To make a pad that is even lighter than the XLite, something had to give. The UberLite drops the ThermaCapture layer and subsequently its R-Value down to 2. It does retain the Triangular Core Matrix and this dead air space is the sole basis of its insulation. For me, the lack of the ThermaCapture layer is a noticeable and significant difference. On the positive side, the UberLite is not noisy when compared to its predecessor (a factor that never bothered me).
But the UberLite does sleep colder. Again, per the manufacturer's published information, it is only intended for Summer use. Furthermore, a cooler pad could be seen as a positive if the pad is used in hot and humid climates...like say Florida, where I do a fair amount of kayak camping and backpacking. The XLite was always way too hot for such trips, so I’m ecstatic that there is now a pad to accommodate summer and/or temperate and tropical climates.
As for a thru-hike of the Continental Divide Trail, highest-altitude and coldest of the three long U.S. trails, the shortcomings of the UberLite quickly became apparent. I knew I would probably be pushing it past its limits in bringing it along. My plan was to at least try it for the stretch through New Mexico, then switch back to my women's XLite if I found it too cold.
As I feared, freezing temperatures and bitter winds proved to be a challenge in NM, leaving me wont for my XLite after only a few weeks. But the UberLite was just warm enough when paired with my 22°F Alsek quilt. I could feel cold spots underneath on many nights but the warmth of the quilt compensated. I am an average-temperature-sleeper for a female and I think many male users will find the UberLite to be plenty warm down to freezing or even below. But given my experience, I would hesitate to push it past its limits again unless I also had an overly-warm quilt and/or extra clothing layers.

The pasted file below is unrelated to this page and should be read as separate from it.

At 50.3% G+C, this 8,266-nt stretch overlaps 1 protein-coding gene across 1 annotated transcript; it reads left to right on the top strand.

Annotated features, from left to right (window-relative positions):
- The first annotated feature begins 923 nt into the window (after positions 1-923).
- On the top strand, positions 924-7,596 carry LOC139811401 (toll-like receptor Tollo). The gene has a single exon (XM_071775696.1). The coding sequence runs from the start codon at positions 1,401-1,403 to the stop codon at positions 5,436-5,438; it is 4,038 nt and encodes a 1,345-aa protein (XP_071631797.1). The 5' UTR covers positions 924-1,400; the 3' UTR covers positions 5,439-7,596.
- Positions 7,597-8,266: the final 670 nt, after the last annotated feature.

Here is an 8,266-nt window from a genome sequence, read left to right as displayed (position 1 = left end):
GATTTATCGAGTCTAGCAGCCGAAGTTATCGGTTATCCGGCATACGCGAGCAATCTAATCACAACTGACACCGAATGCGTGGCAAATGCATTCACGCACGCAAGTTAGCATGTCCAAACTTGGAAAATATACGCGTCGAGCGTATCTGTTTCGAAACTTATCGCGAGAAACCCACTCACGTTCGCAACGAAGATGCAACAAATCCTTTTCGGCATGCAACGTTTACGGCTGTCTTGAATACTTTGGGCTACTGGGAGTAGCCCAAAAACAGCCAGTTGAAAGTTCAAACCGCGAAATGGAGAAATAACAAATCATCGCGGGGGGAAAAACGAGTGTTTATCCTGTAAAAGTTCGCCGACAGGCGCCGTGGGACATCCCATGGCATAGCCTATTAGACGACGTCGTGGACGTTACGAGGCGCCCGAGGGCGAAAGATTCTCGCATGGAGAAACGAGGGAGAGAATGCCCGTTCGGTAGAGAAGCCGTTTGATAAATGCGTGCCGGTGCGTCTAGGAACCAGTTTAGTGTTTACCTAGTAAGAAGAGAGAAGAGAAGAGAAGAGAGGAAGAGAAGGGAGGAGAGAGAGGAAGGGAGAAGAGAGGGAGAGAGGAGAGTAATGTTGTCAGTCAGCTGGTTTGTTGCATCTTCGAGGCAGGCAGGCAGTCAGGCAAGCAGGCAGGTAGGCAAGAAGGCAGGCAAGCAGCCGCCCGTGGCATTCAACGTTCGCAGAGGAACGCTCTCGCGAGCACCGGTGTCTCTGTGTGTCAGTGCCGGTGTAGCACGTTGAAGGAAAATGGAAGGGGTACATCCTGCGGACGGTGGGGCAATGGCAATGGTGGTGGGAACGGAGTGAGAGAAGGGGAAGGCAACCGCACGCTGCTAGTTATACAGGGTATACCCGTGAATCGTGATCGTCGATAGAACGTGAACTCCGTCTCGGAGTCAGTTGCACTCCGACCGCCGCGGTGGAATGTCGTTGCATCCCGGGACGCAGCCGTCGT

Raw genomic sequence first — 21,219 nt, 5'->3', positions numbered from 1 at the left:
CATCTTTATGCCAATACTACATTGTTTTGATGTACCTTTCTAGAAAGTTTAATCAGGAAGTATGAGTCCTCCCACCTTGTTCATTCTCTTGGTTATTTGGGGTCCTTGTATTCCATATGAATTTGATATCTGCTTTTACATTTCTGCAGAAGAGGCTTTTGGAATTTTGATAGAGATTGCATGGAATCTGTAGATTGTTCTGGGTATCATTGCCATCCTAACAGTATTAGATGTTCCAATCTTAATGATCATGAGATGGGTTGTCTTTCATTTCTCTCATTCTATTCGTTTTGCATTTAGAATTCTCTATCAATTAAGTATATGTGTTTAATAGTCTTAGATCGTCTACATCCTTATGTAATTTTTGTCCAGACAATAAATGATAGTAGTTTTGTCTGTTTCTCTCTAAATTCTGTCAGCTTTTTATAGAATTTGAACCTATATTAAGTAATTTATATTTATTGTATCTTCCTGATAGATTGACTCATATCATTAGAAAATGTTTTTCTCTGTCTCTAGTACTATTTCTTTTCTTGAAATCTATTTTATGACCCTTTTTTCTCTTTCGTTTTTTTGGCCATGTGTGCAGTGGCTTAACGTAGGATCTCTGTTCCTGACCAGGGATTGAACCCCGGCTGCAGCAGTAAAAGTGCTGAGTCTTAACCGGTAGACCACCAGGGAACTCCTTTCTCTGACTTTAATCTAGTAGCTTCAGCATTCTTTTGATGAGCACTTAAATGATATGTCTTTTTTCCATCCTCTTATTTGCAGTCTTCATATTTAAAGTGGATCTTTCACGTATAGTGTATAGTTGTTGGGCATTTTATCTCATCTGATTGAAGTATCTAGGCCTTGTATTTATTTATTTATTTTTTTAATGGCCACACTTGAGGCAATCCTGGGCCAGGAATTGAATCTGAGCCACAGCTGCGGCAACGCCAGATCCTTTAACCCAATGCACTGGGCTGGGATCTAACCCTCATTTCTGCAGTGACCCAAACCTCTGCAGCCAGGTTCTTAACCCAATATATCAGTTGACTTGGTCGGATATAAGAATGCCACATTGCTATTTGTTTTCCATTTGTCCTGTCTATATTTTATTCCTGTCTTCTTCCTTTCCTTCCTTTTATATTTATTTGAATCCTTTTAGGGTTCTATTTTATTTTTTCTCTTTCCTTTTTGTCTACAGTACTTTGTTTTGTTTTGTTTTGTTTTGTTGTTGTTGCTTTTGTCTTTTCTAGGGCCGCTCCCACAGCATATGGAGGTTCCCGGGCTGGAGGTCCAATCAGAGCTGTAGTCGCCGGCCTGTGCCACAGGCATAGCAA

The good thing about an R-Value is that it is a definitive measurement, standard across the board, so users should be able to make an educated guess as to how an R-Value of 2 will perform for their unique sleeping habits and conditions.
Ease of Use: The UberLite is not self-inflating and takes a fair amount of breaths (15-30, depending on lung capacity and altitude). The "twist-to-close/open" valve and inflation procedure are the same as for the XLite. I use an alternate method for inflation, to save effort and reduce the amount of moisture that gets inside the pad...see my review of the Exped Schnozzel Pumpbag.
Unrolling the UberLite, ready to inflate inside the protection of my tent.
Getting air out of the pad is efficiently achieved by opening the valve while lying on top. This is the first thing I do in my morning ritual, as it forces me to have to wake up and get moving. The Uberlite comes out of the box folded into 4ths and is very compact in this configuration...small enough to fit into a back pocket. But I found it more tedious to roll/squeeze air out when it is folded into fourths, as opposed to thirds—my preferred fold. I don’t use the stuff sack, so I don’t have to worry about squeezing it back into its original form. It's still plenty small enough to fit into my 10L stuff sack along with my quilt and spare clothes.
Shape and Dimensions: The UberLite is essentially identical in design and proportions to the XLite series (although as of yet, there is no women’s UberLite version). Like its predecessors, it sports a very efficient profile. In rounding the corners, all unnecessary excess has been eliminated. This also results in the pad taking up minimum space inside a tent (especially important in an ultralight single tent like the Zpacks Solplex). Not all will find the svelte 20" width to be sufficient (a size long is 25" wide) but I have always been happy with these dimensions.
Construction & Durability: The UberLite features horizontal baffles and the standard, dependable Therm-A-Rest twist valve. It is constructed of 15D ripstop nylon, both top and bottom. Aside from the lack of the ThermCapture layer, the Uberlite also shaves weight with this much thinner material...half the denier of the XLite. It is so dubiously thin that it is nearly see-through.
So ultralight and thin, it nearly floats in the air
Nearly see-through...but so was my first XLite.
I have my doubts about the durability of this material but then again, I had my doubts about the XLite...which have been thoroughly disproved after years of use/thousands of miles and zero holes. I will also concede that I am very gentle with my gear, generally getting much more than the expected lifespan out of things. I do not use my pads outside my tent (i.e. for glissading, as a chair, packraft, or Frisbee, etc.). And I am careful to use at least one protective layer when sleeping on any surface, even on wooden floorboards, which might have splinters. I do not use a groundsheet for my DCF tent, but I do take the time to find a good spot and clean it of debris and rocks.